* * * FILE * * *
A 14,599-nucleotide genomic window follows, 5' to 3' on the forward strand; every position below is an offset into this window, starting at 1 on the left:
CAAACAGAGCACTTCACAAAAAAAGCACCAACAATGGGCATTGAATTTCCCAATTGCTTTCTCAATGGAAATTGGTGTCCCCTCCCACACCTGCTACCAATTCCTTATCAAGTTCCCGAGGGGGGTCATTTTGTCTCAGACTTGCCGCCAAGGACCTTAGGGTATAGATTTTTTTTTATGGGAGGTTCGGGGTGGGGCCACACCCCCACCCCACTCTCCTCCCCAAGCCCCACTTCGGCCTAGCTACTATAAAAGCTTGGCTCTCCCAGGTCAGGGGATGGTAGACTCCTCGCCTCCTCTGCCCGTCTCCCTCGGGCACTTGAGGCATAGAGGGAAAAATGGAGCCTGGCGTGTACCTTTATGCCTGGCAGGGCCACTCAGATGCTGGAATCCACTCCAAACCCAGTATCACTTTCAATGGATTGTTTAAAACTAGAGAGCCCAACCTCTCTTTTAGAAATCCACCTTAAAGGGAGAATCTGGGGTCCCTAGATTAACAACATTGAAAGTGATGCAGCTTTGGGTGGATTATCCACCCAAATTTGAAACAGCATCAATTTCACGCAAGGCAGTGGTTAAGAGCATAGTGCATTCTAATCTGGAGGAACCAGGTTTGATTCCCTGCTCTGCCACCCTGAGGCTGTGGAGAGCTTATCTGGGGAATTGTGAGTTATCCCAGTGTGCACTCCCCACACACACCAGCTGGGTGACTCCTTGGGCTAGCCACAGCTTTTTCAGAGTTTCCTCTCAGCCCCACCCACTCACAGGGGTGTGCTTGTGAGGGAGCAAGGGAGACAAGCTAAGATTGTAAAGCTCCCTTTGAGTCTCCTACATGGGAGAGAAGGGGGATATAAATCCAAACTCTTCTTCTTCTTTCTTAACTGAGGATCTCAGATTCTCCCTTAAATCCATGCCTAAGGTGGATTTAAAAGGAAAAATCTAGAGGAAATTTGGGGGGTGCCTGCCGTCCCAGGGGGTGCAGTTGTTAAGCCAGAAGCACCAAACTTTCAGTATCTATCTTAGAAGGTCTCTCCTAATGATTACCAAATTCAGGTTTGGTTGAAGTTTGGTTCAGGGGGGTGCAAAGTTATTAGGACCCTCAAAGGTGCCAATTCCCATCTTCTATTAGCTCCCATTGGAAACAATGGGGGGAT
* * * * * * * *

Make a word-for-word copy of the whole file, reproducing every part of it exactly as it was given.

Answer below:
A 14,599-nucleotide genomic window follows, 5' to 3' on the forward strand; every position below is an offset into this window, starting at 1 on the left:
CAAACAGAGCACTTCACAAAAAAAGCACCAACAATGGGCATTGAATTTCCCAATTGCTTTCTCAATGGAAATTGGTGTCCCCTCCCACACCTGCTACCAATTCCTTATCAAGTTCCCGAGGGGGGTCATTTTGTCTCAGACTTGCCGCCAAGGACCTTAGGGTATAGATTTTTTTTTATGGGAGGTTCGGGGTGGGGCCACACCCCCACCCCACTCTCCTCCCCAAGCCCCACTTCGGCCTAGCTACTATAAAAGCTTGGCTCTCCCAGGTCAGGGGATGGTAGACTCCTCGCCTCCTCTGCCCGTCTCCCTCGGGCACTTGAGGCATAGAGGGAAAAATGGAGCCTGGCGTGTACCTTTATGCCTGGCAGGGCCACTCAGATGCTGGAATCCACTCCAAACCCAGTATCACTTTCAATGGATTGTTTAAAACTAGAGAGCCCAACCTCTCTTTTAGAAATCCACCTTAAAGGGAGAATCTGGGGTCCCTAGATTAACAACATTGAAAGTGATGCAGCTTTGGGTGGATTATCCACCCAAATTTGAAACAGCATCAATTTCACGCAAGGCAGTGGTTAAGAGCATAGTGCATTCTAATCTGGAGGAACCAGGTTTGATTCCCTGCTCTGCCACCCTGAGGCTGTGGAGAGCTTATCTGGGGAATTGTGAGTTATCCCAGTGTGCACTCCCCACACACACCAGCTGGGTGACTCCTTGGGCTAGCCACAGCTTTTTCAGAGTTTCCTCTCAGCCCCACCCACTCACAGGGGTGTGCTTGTGAGGGAGCAAGGGAGACAAGCTAAGATTGTAAAGCTCCCTTTGAGTCTCCTACATGGGAGAGAAGGGGGATATAAATCCAAACTCTTCTTCTTCTTTCTTAACTGAGGATCTCAGATTCTCCCTTAAATCCATGCCTAAGGTGGATTTAAAAGGAAAAATCTAGAGGAAATTTGGGGGGTGCCTGCCGTCCCAGGGGGTGCAGTTGTTAAGCCAGAAGCACCAAACTTTCAGTATCTATCTTAGAAGGTCTCTCCTAATGATTACCAAATTCAGGTTTGGTTGAAGTTTGGTTCAGGGGGGTGCAAAGTTATTAGGACCCTCAAAGGTGCCAATTCCCATCTTCTATTAGCTCCCATTGGAAACAATGGGGGGAT